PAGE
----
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Review: Withings Smart Body Analyzer and Pulse

withingsscaleWe’re so into not being defined by the number on the scale, but knowledge is power. And knowledge like your resting heart rate, body fat percentage and the CO2 levels in your room is dang cool and totally helpful when it comes to tracking your health and fitness. Especially when that data is wirelessly transmitted to your cell, which then tracks that — plus info from an activity tracker — over time. Yeah, like wow. That’s super cool and high-tech, right? Right! And that’s pretty much (in our non-technical FBG-a-fied terms) what the Withings Smart Body Analyzer and Pulse claims to do. And so they sent us one of each and we tried it for a few weeks for this review!

Withings: Smart Body Analyzer


First impression? The Withings Smart Body Analyzer is about the best looking scale we’ve ever seen. It’s sleek and pretty and definitely something you don’t feel like you have to hide when you have house guests over. Kinda sexy even.

And setting it up is pretty easy, although it takes a little bit of time. You set up users for the scale (for me, it was myself and my husband), and download the free Withings Health Mate app. Again, this is all pretty idiot-proof, but it just takes a bit of time. Batteries for the scale are included, which was a huge plus for me. I hate it when you get something and have to go find, or worse buy, batteries. So yay for that!

Once your users are set up (up to eight), you get to stand on the pretty thing! As you stand on it, centering your body the best you can for the most accurate weight, it runs through your stats: body weight, fat-mass percentage, resting heart rate, temperature of the air and CO2 levels in the room (it’s supposed to alert you if it’s too high — thankfully I never got to experience that though!). Then, all of those numbers are sent to your app, where you can look at them for longer (the scale rotates through them fairly quickly — especially if you’re blind as a bat, don’t have your contacts in and are therefore squinting to see the numbers) and track them over time. Once the scale gets to know you, you can just step on, and it’ll know it’s you just from the numbers. How cool is that?! It can even be set to Tweet or post to Facebook your stats for all of your online buds to see. Talk about motivation …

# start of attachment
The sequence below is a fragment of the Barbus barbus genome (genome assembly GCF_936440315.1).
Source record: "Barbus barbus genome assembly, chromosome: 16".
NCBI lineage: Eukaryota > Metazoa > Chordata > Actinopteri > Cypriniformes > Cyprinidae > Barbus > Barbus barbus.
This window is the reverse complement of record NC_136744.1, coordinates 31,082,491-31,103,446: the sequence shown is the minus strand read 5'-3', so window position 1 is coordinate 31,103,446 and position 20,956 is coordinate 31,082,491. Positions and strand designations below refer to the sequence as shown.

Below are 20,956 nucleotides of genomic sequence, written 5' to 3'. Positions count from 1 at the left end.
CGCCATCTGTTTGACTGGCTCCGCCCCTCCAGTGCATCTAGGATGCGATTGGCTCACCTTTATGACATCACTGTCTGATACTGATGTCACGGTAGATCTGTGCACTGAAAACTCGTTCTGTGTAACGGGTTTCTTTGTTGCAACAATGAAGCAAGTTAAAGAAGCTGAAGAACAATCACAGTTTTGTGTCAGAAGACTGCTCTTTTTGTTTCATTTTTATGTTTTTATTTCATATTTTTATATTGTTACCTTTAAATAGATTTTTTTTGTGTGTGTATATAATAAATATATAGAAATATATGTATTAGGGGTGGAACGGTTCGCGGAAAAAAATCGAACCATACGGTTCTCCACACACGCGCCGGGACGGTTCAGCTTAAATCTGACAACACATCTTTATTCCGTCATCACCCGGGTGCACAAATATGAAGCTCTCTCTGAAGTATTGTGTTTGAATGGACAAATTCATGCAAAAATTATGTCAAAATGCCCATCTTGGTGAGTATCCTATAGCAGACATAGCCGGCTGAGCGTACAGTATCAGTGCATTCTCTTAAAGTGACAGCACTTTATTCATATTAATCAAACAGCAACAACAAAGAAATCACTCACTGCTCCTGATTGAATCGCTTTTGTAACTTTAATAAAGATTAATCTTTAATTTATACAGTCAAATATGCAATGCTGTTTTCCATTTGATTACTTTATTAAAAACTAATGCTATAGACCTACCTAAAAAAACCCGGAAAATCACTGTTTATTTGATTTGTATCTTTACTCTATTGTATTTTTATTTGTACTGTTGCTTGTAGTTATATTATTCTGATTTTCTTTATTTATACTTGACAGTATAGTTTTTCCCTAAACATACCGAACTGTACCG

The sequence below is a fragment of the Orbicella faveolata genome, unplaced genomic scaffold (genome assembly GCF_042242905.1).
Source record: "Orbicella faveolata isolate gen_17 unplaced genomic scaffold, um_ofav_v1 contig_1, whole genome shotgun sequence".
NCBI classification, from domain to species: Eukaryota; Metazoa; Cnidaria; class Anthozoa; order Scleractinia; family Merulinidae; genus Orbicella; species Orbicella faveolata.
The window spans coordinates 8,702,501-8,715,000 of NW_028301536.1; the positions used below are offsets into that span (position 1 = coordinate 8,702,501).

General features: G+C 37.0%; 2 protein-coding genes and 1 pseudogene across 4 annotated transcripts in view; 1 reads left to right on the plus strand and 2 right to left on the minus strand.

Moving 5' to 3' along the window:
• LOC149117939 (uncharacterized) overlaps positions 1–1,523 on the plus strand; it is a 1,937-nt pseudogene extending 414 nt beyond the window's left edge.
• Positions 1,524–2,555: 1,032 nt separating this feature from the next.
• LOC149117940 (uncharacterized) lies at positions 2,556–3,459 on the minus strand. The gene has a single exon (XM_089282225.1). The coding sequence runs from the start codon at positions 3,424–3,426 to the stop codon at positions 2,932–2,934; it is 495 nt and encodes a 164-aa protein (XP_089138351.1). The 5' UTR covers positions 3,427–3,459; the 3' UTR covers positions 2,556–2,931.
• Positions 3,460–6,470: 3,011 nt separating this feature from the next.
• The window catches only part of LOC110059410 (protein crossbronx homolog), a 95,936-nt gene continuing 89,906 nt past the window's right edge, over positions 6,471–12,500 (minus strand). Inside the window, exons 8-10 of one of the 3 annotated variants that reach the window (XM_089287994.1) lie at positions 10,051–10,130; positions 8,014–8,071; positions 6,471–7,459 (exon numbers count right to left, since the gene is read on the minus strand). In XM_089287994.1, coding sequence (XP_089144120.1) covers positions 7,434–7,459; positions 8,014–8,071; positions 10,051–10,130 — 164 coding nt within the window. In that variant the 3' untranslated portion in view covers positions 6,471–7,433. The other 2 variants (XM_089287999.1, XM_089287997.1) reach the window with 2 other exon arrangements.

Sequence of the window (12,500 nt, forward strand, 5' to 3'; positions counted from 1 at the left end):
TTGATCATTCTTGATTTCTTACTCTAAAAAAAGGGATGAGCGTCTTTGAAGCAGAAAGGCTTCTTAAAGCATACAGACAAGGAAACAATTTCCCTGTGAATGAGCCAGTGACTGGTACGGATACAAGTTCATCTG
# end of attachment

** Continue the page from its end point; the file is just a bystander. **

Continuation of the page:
I really, really loved the multi-user and app component — felt like I was practically in the future. What I wasn’t a huge fan of though was that both Ryan and I could not get the system to give us our heart rate or body fat. And while I’m glad to know I’m not going to die from CO2 levels, heart rate and body fat were the two things I was most interested in seeing! So, that was kind of a bummer. The reviews are pretty positive on Amazon though, so hopefully mine was just a fluke.

For about $150, this scale is an investment. But, dude, the wave of the future is here. And it’s pretty.

Withings: Pulse

I’ve reviewed a lot of activity trackers in my day — FitBit everything, BodyMedia, the list goes on — and to be honest, the Withings Pulse is a good basic one, but it didn’t blow my socks off. Like the scale, it works with the Withings Health Mate app, sending your heart rate, steps, calories burned and sleep stats to be stored on your phone. It tracks your steps, stairs climbed, distance traveled and calories burned.

And while Withing says that it’s the only tracker to automatically detect running/jogging and instantly launch distance and time counter for the duration of the activity, I found that the reliability of that information to be a little suspect (at least for me). I wore mine for what I KNOW is a three-mile run, and it tracked it as a five-mile run when I clipped the Pulse on my waistband. (Hey, at least it errs in the direction of me being more awesome in the running department than not, I guess.) While the stats are easy to flip through on the device, they are hard to read when you’re out in the sun. However, I did find the sleep tracking of the band to work pretty well — you just have to wear it within a wristband.

The coolest and most unique thing about the Pulse is that you can put your finger on the back of it for a few seconds and it’ll show you your heart rate. That was pretty cool, even if it was kind of hard to do when you were actually moving. And, again, tying it all into the app was cool — plus it’ll partner with third party sites like SparkPeople, DailyBurn, Runkeeper and MyFitnessPal so that all of your info works together.

Overall, it’s a pretty basic device, but for $100, I just don’t think its design lives up to its price tag for me when there are so many other options on the market.

Now it’s your turn! What’s your favorite activity tracker and scale? What features are most important to you — and which ones could you not care less about? —Jenn

FTC disclosure: We often receive products from companies to review. All thoughts and opinions are always entirely our own. Unless otherwise stated, we have received no compensation for our review and the content is purely editorial. Affiliate links may be included. If you purchase something through one of those links we may receive a small commission. Thanks for your support!